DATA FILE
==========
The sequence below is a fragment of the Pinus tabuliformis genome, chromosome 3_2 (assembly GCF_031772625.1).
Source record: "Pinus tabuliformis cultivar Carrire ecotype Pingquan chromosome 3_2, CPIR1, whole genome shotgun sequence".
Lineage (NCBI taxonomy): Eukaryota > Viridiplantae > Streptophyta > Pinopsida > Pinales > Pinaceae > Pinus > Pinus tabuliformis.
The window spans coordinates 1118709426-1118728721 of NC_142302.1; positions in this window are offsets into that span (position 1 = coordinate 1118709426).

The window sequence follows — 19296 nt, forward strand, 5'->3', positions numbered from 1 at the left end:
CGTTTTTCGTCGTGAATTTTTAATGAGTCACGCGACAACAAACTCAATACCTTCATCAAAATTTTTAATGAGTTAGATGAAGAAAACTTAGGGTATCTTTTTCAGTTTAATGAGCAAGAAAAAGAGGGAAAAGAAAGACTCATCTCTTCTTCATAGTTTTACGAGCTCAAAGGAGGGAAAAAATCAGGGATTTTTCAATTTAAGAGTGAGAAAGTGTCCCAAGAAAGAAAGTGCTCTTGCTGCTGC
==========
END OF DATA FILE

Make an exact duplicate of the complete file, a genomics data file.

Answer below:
The sequence below is a fragment of the Pinus tabuliformis genome, chromosome 3_2 (assembly GCF_031772625.1).
Source record: "Pinus tabuliformis cultivar Carrire ecotype Pingquan chromosome 3_2, CPIR1, whole genome shotgun sequence".
Lineage (NCBI taxonomy): Eukaryota > Viridiplantae > Streptophyta > Pinopsida > Pinales > Pinaceae > Pinus > Pinus tabuliformis.
The window spans coordinates 1118709426-1118728721 of NC_142302.1; positions in this window are offsets into that span (position 1 = coordinate 1118709426).

The window sequence follows — 19296 nt, forward strand, 5'->3', positions numbered from 1 at the left end:
CGTTTTTCGTCGTGAATTTTTAATGAGTCACGCGACAACAAACTCAATACCTTCATCAAAATTTTTAATGAGTTAGATGAAGAAAACTTAGGGTATCTTTTTCAGTTTAATGAGCAAGAAAAAGAGGGAAAAGAAAGACTCATCTCTTCTTCATAGTTTTACGAGCTCAAAGGAGGGAAAAAATCAGGGATTTTTCAATTTAAGAGTGAGAAAGTGTCCCAAGAAAGAAAGTGCTCTTGCTGCTGC